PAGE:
Diabetes – a silent killer


What is diabetes?

Diabetes is a metabolic disorder characterized by increased level of blood sugar in which] the body either not capable of producing sufficient insulin or not able to utilize the insulin it produces. Insulin is a hormone necessary to controls the amount of glucose (sugar) in the blood. If it is not managed, it leads to high blood sugar levels, which can damage organs, blood vessels and nerves.

There are mainly two types of diabetes

Type 1 or IDDM

Type 1 diabetes generally occurs in childhood or adolescence, but can develop in adulthood and always requires insulin. It occurs when the immune system mistakenly attacks and kills the beta cells of the pancreas and as a result no insulin is released into the body. In the absence of insulin, sugar builds up in the blood instead of being used as energy.

Type 2 or NIDDM

Type 2 diabetes generally occurs in adults after 30 years of age and is characterized by either incapability of body to properly use the insulin that is released, called insulin resistance or does not produce enough insulin.90 per cent of diabetic population have type 2 diabetes. The initial stages of type 2 diabetes may be managed through physical activity and meal planning. However when fully developed, medications and/or insulin is required to control blood sugar more effectively.

Gestational Diabetes

Gestational diabetes, is a temporary condition that occurs during pregnancy and involves an increased risk of developing diabetes for both mother and child.

Who are at Risk

Family history of a parent, brother, or sister with diabetes;

Having health complications that are associated with diabetes;

Having given birth to a baby that weighed more than four kilograms (nine pounds) at birth or history of gestational diabetes

History of pre diabetes (impaired glucose tolerance or impaired fasting glucose);

History of high blood pressure;

History of high cholesterol or other fats in the blood;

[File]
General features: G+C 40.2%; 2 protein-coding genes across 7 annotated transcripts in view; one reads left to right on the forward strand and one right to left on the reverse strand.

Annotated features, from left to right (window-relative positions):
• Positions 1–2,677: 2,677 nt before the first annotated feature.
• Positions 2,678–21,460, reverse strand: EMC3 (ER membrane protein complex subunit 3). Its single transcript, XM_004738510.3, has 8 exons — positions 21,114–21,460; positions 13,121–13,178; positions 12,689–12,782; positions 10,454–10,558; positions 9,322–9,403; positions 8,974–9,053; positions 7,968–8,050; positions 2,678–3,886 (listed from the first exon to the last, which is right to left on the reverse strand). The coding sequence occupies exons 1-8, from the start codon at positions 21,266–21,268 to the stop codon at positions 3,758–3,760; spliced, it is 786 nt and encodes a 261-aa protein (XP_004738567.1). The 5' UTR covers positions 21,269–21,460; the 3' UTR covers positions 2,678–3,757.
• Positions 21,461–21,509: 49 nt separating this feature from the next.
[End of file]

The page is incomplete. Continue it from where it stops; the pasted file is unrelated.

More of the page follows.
Being overweight, especially if that weight is mostly carried around the tummy;

Having been diagnosed with polycystic ovary syndrome;

Having been diagnosed with psychiatric disorders: schizophrenia, depression

Signs and symptoms  

Unusual thirst

Frequent urination

Weight change (gain or loss)

Extreme fatigue or lack of energy

Blurred vision


Key elements in diabetes management is Diabetes education. All people with diabetes need to be informed about their condition. First step is to change your eating and physical activity habits and/or take

Physical activity: Regular physical activity helps your body lower blood glucose levels, promotes weight loss, reduces stress and enhances overall fitness.

Nutrition: What, when and how much you eat all play an important role in regulating blood glucose levels.

Weight management: Maintaining a normal weight is very important in the management of type 2 diabetes. Medication: Type 1 diabetes is always treated with insulin. Type 2 diabetes is managed through physical activity and meal planning and may require medications and/or insulin to assist your body in controlling blood glucose more effectively.

Lifestyle management: Learning to reduce stress levels in day-to-day life

Blood pressure: High blood leads to eye disease, heart disease, stroke and kidney disease, so people with diabetes should try to maintain a normal blood pressure level.


OHA – Oral Hypoglycemic agents




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